Lavrov added that the US remains the “main beneficiary” of the Ukraine war while pursuing its “geopolitical goal of breaking traditional Russian-European ties to further subjugate Europe”.

“The US is doing everything to prolong the conflict and make it more violent. The Pentagon is openly planning orders for the American defense industry for years to come, constantly raising the bar for military spending … and demanding the same from other members of the anti-Russian alliance,” the minister noted.


Zelensky’s adviser says Kremlin is trying to buy time by talking of negotiations

An adviser to Ukraine’s President Volodymyr Zelensky told CNN that comments about peace negotiations from the Kremlin are just ways for the Russian government to buy more time and cannot be trusted.

Alexander Rodnyansky, Zelensky’s economic adviser, said, “The Blitzkrieg has gone terribly wrong for them and they know that, so they need more time to regroup and rebuild their troops.”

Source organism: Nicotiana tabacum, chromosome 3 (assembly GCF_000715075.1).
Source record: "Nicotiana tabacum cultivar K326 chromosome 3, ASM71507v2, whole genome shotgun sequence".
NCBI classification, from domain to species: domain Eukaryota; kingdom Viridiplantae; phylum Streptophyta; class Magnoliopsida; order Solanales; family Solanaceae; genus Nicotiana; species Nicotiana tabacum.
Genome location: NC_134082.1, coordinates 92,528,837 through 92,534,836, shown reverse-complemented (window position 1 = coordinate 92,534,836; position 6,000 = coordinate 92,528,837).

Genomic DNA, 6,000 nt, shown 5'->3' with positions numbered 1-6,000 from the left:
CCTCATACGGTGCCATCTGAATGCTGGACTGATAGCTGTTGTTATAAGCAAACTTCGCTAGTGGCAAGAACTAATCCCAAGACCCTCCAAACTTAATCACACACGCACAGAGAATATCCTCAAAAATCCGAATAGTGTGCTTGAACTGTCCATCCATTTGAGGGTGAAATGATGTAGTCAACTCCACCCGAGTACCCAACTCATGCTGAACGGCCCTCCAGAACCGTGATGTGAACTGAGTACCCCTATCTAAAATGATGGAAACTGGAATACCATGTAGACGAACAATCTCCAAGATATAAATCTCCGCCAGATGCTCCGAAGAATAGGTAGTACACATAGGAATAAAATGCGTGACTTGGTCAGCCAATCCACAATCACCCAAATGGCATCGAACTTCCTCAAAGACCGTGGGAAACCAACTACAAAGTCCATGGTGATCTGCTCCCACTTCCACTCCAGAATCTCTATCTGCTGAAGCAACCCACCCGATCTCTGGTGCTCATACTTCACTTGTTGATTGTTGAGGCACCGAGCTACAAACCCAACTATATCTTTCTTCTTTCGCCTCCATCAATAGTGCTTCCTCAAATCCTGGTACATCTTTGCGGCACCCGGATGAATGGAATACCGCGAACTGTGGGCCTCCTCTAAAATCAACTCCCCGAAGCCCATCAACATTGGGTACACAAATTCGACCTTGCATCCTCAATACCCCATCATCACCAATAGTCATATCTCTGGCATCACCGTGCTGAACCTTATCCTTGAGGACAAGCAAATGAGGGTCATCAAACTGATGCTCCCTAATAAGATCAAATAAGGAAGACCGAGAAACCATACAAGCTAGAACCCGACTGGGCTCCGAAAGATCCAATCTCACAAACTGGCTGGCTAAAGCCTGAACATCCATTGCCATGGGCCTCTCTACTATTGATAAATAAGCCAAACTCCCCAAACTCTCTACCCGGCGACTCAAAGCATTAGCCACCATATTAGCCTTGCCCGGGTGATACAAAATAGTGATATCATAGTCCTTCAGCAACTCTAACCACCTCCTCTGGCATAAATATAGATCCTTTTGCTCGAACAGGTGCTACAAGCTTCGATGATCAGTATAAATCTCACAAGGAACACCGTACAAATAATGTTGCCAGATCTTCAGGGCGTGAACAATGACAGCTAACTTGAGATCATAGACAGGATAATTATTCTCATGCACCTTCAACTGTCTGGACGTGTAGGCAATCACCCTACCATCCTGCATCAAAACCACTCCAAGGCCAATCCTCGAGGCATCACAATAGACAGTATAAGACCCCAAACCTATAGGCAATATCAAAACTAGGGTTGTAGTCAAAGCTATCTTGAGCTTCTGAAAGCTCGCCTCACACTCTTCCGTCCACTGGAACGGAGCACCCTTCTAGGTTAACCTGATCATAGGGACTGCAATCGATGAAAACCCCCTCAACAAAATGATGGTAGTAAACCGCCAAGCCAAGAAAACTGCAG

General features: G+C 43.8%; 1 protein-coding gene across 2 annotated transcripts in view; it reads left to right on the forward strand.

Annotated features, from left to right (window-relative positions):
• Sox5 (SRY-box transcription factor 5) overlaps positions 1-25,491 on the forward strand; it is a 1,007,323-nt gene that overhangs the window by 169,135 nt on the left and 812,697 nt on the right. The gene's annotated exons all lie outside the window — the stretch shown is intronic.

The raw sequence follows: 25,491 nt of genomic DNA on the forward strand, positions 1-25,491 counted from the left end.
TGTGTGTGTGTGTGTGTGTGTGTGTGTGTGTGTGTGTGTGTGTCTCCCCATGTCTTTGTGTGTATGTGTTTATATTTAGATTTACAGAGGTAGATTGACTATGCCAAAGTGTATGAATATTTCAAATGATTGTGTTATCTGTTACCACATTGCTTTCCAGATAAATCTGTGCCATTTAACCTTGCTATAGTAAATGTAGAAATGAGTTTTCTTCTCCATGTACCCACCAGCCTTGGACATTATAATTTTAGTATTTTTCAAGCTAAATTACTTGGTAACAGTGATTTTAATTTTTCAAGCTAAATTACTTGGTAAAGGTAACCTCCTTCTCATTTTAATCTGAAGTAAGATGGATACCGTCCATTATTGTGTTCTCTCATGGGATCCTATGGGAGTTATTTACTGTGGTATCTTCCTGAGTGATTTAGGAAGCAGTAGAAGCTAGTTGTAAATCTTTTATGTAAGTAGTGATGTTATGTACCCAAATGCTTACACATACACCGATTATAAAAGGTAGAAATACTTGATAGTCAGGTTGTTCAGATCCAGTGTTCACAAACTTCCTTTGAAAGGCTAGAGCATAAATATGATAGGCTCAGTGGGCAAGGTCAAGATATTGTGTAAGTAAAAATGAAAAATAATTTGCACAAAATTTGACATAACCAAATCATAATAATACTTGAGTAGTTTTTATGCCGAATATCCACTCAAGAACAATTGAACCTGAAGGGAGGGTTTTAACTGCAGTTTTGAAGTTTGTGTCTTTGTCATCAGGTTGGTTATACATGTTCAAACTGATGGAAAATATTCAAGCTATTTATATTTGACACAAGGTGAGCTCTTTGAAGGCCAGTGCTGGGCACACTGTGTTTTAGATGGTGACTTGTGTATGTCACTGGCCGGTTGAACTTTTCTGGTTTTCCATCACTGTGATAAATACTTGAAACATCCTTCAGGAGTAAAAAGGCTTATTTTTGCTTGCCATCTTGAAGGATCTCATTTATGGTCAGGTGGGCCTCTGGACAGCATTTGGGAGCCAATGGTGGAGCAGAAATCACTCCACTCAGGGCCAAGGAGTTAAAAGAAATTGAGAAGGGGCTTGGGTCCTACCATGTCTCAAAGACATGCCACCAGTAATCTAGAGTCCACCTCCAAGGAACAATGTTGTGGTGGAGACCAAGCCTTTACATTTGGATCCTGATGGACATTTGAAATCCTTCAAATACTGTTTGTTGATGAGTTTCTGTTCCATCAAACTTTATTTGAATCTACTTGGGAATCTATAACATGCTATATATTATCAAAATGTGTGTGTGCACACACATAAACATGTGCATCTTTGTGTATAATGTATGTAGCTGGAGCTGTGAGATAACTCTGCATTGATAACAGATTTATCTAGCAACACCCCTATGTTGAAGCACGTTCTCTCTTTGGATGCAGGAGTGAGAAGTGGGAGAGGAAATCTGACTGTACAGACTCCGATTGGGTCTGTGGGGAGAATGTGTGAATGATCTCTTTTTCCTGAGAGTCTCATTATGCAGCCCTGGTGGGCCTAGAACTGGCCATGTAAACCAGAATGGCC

He added that the Kremlin was trying to dissuade the world from sending more military aid to Ukraine. “We must not fall into that trap,” he said.

Russian President Vladimir Putin stated he was ready to “negotiate with everyone involved in this process about acceptable solutions” regarding the war in Ukraine, according to Russian state news agency TASS, citing Putin’s interview with state TV Sunday.

On Monday, Foreign Minister Sergei Lavrov threatened Ukraine, saying it must fulfil Moscow’s proposals regarding Russia’s “new territories” — the four Ukrainian regions of Luhansk, Donetsk, Zaporizhzhia and Kherson that Russia claims to control after sham referendums in September — or the Russian military will take action, according to TASS.

The Ukrainian government has repeatedly said it will not accept any deal that would jeopardise its territorial integrity.


Fighting remains focused around Bakhmut: British MoD

According to the British Ministry of Defence, over the past 48 hours fighting in Ukraine has remained the heaviest around the Bakhmut region.